It’s clear that while was 2014/15 was his breakthrough season, 2015/16 alongside Armstrong, Murphy, Lameiras, et al, was the pivotal moment for for his career trajectory. He dominated pre-season and impressed Tony so much that he was handed the number 10 shirt. That was the clearest sign from the club that we had someone special. We’re usually desperate to play down talent and introduce them slowly, but Maddison was making that an impossible approach for Mowbray. He was just too good.

I defy you to watch this guy and not be impressed.

And it’s that single season which has ultimately shaped my opinion and enduring love for him. Yes, I know he got injured for huge chunk of it, and yes, I know he was never the same once he was sold in January. But for the games he did play we were treated to someone so enjoyable. His touch, his ingenuity, his deft drop of the shoulder. It was effortless. If you can’t remember (and let’s face it – many of you wont), just take a look at this second film documenting his best bits. I defy you to watch this guy and not be impressed.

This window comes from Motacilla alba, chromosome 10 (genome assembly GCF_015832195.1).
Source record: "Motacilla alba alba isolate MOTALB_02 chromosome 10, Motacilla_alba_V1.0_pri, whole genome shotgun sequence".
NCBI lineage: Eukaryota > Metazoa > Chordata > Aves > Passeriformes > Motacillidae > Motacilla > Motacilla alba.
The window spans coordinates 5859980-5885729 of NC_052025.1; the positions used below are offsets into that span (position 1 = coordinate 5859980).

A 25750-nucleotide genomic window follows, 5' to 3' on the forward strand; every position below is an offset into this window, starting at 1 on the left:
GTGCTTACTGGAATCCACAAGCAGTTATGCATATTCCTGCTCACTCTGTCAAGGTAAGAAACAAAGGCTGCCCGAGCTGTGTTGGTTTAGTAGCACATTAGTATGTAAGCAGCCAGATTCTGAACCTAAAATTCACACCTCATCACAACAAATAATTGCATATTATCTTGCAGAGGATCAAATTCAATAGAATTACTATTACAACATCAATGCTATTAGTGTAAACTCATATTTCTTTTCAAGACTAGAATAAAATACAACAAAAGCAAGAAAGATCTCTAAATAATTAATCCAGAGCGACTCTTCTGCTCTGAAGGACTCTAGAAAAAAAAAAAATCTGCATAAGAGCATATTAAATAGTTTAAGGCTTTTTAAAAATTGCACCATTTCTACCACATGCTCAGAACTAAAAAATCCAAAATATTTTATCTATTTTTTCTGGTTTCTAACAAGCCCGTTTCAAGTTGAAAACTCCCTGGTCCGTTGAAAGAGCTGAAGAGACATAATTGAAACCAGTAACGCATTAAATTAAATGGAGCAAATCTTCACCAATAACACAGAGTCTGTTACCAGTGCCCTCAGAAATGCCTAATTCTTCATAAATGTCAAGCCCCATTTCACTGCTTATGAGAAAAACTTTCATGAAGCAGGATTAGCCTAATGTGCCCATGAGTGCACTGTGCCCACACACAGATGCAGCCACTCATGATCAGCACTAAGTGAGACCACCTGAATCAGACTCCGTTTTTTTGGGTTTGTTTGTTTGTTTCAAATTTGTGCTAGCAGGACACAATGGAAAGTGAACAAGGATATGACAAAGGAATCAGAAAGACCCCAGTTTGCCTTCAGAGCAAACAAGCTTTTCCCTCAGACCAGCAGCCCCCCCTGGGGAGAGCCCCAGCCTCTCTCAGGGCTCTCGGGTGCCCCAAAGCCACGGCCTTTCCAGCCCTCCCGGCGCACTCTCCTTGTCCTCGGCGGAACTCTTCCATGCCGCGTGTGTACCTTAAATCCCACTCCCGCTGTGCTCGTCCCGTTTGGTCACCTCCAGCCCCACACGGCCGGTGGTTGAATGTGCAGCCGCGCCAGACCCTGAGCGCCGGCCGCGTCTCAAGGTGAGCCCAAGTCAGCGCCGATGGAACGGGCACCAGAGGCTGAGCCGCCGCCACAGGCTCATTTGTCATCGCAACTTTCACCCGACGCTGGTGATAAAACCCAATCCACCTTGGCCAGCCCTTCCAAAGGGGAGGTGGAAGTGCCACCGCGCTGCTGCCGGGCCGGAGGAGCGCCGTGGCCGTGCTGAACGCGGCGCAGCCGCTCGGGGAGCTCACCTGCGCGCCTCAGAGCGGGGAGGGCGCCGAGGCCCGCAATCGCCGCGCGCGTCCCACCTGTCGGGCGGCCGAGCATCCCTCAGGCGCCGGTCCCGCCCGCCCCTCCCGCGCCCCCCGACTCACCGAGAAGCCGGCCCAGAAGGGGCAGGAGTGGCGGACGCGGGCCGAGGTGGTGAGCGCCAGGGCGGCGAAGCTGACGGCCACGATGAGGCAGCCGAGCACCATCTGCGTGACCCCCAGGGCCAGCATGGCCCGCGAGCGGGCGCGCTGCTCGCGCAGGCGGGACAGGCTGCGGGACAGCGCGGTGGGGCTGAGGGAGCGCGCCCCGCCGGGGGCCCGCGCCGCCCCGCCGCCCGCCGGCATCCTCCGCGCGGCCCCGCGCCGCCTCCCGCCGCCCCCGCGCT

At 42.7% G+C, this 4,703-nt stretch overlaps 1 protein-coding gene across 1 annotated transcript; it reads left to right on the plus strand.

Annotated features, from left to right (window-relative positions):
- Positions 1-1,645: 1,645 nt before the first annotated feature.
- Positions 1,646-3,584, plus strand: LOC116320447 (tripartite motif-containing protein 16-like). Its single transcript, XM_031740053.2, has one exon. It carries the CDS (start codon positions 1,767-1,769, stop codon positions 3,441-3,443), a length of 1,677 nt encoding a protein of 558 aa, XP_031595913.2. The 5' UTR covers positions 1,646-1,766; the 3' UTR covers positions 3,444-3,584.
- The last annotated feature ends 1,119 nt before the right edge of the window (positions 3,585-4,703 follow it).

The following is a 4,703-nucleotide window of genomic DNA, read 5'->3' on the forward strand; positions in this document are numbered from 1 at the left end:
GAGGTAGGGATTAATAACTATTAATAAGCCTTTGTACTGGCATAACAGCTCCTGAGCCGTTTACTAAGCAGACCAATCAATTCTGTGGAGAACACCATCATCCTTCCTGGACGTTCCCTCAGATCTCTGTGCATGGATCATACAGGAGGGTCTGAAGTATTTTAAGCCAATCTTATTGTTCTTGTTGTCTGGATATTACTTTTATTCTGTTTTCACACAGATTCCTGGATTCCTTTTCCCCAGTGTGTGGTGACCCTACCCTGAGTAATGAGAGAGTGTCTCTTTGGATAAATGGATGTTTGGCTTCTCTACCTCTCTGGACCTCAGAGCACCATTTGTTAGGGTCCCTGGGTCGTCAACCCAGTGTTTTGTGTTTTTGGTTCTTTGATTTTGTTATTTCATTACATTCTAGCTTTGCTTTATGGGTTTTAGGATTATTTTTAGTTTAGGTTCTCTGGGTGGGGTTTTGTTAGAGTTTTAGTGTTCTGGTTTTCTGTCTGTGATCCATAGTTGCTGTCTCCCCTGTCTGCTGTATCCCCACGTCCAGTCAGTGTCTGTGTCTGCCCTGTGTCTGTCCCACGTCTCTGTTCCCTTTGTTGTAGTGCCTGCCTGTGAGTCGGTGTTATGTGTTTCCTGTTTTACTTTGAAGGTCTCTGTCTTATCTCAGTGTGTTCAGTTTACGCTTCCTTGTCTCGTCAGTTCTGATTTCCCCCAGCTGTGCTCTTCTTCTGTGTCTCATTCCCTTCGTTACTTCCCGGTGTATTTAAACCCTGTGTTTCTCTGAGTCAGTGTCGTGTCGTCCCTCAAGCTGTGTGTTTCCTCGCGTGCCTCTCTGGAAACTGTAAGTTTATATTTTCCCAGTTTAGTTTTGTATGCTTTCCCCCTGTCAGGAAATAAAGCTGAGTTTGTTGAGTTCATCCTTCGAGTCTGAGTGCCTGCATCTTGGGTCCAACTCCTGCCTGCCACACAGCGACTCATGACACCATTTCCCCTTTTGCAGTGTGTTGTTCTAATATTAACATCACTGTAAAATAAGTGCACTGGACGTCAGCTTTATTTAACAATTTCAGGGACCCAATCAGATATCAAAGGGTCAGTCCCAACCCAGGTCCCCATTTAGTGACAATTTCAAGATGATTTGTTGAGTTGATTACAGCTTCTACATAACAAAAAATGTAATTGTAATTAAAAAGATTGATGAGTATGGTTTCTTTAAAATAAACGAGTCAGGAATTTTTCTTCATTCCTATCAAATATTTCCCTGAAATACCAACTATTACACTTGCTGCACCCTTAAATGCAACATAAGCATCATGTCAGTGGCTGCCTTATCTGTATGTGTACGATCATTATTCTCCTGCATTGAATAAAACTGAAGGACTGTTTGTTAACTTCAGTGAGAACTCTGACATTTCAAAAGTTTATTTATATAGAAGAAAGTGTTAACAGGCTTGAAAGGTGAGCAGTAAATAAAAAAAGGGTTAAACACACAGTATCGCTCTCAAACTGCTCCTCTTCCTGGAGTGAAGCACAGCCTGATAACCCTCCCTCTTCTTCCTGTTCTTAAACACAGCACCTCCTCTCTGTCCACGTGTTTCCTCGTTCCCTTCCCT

Even now he’s not our player I still find myself splurging money on Now TV subscriptions just so I can catch him in a match. On one occasion I noticed that Aberdeen were playing, and even though I’d missed the first half, turned on the app to get my Maddison fix. Naturally he was subbed almost immediately and I spent the remainder of the game in the kitchen. In hindsight, paying a tenner to have Ian Crocker provide the ambient noise for my washing up may have been a little excessive.

But I digress. Maddison’s had his stint in Scotland and is back at Norwich raring to go for the new season. I’ve got to say, they finally seem to be starting to appreciate how lucky they are to have a player like him in their squad. He’s still got a lot of learning to do, but my one wish is that football embraces him. Wherever he ends up.